Cinder cone volcanoes form when high temperatures and pressure melt rock deep inside the Earth. Once a large amount of magma forms, it rises until it reaches the surface, creating an eruption.
Although there are several types of volcanoes, cinder cones are the most common. These small volcanoes, also called scoria cones, Older volcanoes have gentle slopes, while volcanoes that have been active in recent geological times – the last 50,000 years – have steeper slopes. These volcanoes tend to have deep craters. Many are symmetrical, but some are asymmetrical because of where the lava builds up, or because of an eruption on the side of the volcano.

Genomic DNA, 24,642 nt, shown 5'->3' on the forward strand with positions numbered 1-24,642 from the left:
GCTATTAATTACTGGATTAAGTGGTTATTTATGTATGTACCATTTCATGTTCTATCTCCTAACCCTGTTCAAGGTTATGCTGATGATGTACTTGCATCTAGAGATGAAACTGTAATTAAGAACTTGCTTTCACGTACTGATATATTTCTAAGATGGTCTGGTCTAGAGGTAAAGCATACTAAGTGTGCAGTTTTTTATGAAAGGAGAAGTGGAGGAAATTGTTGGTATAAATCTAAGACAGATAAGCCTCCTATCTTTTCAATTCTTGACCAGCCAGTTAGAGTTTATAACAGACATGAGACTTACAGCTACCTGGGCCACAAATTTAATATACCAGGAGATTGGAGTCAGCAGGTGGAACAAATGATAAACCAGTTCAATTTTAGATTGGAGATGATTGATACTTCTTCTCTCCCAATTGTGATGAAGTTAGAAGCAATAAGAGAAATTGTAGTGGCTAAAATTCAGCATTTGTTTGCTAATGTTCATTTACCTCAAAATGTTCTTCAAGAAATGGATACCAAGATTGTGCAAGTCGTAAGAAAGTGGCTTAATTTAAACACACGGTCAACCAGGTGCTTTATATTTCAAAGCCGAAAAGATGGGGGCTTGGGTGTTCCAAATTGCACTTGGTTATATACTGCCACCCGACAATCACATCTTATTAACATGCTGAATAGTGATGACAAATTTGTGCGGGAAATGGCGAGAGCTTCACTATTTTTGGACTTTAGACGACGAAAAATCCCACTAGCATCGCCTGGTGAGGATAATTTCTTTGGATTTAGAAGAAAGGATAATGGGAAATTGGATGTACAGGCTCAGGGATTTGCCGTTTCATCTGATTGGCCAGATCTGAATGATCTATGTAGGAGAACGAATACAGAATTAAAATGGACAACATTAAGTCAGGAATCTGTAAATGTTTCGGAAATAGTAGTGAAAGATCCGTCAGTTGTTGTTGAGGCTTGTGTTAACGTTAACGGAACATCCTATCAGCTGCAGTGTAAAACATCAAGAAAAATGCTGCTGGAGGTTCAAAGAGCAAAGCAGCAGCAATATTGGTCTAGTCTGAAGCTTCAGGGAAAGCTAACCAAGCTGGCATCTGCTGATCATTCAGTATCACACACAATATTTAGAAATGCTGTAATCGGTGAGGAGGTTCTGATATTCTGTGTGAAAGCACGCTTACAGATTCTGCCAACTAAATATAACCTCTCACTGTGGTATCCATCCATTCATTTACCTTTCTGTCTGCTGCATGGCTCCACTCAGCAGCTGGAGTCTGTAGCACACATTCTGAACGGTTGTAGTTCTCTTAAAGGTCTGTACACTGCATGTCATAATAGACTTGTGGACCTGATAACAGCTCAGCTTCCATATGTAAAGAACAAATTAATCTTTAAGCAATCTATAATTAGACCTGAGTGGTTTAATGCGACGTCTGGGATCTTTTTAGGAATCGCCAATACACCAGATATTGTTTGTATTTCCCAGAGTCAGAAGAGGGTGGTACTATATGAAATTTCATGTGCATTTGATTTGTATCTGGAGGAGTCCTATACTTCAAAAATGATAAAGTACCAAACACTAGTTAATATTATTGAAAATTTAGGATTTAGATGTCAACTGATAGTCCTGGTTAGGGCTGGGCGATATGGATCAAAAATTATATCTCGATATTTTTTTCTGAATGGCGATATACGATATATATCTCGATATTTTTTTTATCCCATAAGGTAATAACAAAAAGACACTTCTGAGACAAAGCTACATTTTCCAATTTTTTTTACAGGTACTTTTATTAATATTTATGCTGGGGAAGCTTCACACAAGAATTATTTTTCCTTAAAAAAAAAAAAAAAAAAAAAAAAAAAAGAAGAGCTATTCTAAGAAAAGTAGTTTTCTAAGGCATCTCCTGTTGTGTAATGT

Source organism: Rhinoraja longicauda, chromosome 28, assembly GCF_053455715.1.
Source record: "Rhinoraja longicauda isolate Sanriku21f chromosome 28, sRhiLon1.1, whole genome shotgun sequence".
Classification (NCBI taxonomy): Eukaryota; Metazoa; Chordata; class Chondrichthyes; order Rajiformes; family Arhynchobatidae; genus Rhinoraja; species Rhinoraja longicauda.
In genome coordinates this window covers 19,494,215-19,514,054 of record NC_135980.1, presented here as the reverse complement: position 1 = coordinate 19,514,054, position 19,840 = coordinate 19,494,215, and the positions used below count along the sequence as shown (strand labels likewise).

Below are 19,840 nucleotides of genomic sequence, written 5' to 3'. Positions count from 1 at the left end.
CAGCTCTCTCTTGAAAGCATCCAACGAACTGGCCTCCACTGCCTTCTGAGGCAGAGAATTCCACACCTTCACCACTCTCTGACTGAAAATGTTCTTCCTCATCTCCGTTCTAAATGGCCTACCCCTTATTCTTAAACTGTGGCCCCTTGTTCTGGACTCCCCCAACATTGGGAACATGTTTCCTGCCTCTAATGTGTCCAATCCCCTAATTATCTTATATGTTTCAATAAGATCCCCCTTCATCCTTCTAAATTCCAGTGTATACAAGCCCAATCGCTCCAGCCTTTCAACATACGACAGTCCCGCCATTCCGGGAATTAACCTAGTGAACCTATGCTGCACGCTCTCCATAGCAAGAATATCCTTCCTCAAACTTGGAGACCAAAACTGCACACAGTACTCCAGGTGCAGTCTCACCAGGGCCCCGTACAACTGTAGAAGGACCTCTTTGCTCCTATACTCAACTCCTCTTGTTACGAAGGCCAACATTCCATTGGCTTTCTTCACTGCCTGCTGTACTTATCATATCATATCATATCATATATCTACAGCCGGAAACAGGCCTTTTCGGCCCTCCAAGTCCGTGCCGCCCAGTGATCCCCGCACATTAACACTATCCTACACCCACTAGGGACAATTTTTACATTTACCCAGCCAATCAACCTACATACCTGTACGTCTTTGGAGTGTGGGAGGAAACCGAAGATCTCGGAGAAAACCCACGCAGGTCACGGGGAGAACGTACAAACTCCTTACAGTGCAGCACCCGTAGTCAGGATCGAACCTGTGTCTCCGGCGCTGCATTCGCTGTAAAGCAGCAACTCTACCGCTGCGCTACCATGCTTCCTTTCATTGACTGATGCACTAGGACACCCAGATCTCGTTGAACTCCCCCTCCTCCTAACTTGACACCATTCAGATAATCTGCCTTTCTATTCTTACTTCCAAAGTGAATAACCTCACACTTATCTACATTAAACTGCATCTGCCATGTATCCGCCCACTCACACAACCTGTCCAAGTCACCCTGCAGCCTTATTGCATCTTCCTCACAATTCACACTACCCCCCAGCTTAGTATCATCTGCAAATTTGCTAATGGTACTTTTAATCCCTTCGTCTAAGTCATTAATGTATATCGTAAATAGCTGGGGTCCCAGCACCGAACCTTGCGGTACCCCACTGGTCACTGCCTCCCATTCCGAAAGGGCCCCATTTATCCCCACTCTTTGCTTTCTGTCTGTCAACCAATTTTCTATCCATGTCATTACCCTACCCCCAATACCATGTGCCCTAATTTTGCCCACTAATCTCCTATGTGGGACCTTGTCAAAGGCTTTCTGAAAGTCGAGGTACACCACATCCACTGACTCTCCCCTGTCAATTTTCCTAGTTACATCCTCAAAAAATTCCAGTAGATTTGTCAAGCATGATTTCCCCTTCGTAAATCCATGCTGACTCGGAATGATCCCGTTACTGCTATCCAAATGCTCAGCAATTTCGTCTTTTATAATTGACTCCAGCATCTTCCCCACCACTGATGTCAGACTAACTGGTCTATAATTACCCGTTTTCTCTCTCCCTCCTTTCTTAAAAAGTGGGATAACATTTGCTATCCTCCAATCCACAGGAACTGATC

The type of eruption that forms cinder cone volcanoes is called Strombolian. This type of eruption usually produces a column of basalt only a few hundred meters high.
Many cinder cone volcanoes only erupt once. Some cinder cones are linked to larger, nearby volcanoes. Others are located on their own in geological formations called basalt fields.
The most active cinder cone volcano is Cerro Negro, located in Nicaragua. It has erupted more than 20 times since it formed in 1850. The latest eruptions occurred in 1992 and 1995.
Cinder cones are found in the United States in Hawaii, New Mexico, Arizona, California, Oregon and Alaska.